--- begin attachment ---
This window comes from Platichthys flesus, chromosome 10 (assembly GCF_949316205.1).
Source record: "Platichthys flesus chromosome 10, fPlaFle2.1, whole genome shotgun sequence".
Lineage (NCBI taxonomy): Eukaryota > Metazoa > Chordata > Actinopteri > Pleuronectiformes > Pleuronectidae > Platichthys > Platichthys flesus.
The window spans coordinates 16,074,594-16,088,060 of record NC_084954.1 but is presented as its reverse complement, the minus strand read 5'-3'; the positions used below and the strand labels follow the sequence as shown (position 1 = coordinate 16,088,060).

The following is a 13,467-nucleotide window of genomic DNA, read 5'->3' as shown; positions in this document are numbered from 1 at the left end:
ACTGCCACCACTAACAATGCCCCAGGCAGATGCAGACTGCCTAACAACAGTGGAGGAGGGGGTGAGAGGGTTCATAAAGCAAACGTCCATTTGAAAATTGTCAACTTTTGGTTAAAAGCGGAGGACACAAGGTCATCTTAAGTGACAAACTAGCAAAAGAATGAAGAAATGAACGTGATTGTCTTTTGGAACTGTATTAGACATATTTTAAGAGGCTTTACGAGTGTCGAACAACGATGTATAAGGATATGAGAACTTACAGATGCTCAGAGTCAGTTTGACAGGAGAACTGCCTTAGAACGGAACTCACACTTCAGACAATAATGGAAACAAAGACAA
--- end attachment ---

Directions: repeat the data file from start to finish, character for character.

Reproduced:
This window comes from Platichthys flesus, chromosome 10 (assembly GCF_949316205.1).
Source record: "Platichthys flesus chromosome 10, fPlaFle2.1, whole genome shotgun sequence".
Lineage (NCBI taxonomy): Eukaryota > Metazoa > Chordata > Actinopteri > Pleuronectiformes > Pleuronectidae > Platichthys > Platichthys flesus.
The window spans coordinates 16,074,594-16,088,060 of record NC_084954.1 but is presented as its reverse complement, the minus strand read 5'-3'; the positions used below and the strand labels follow the sequence as shown (position 1 = coordinate 16,088,060).

The following is a 13,467-nucleotide window of genomic DNA, read 5'->3' as shown; positions in this document are numbered from 1 at the left end:
ACTGCCACCACTAACAATGCCCCAGGCAGATGCAGACTGCCTAACAACAGTGGAGGAGGGGGTGAGAGGGTTCATAAAGCAAACGTCCATTTGAAAATTGTCAACTTTTGGTTAAAAGCGGAGGACACAAGGTCATCTTAAGTGACAAACTAGCAAAAGAATGAAGAAATGAACGTGATTGTCTTTTGGAACTGTATTAGACATATTTTAAGAGGCTTTACGAGTGTCGAACAACGATGTATAAGGATATGAGAACTTACAGATGCTCAGAGTCAGTTTGACAGGAGAACTGCCTTAGAACGGAACTCACACTTCAGACAATAATGGAAACAAAGACAA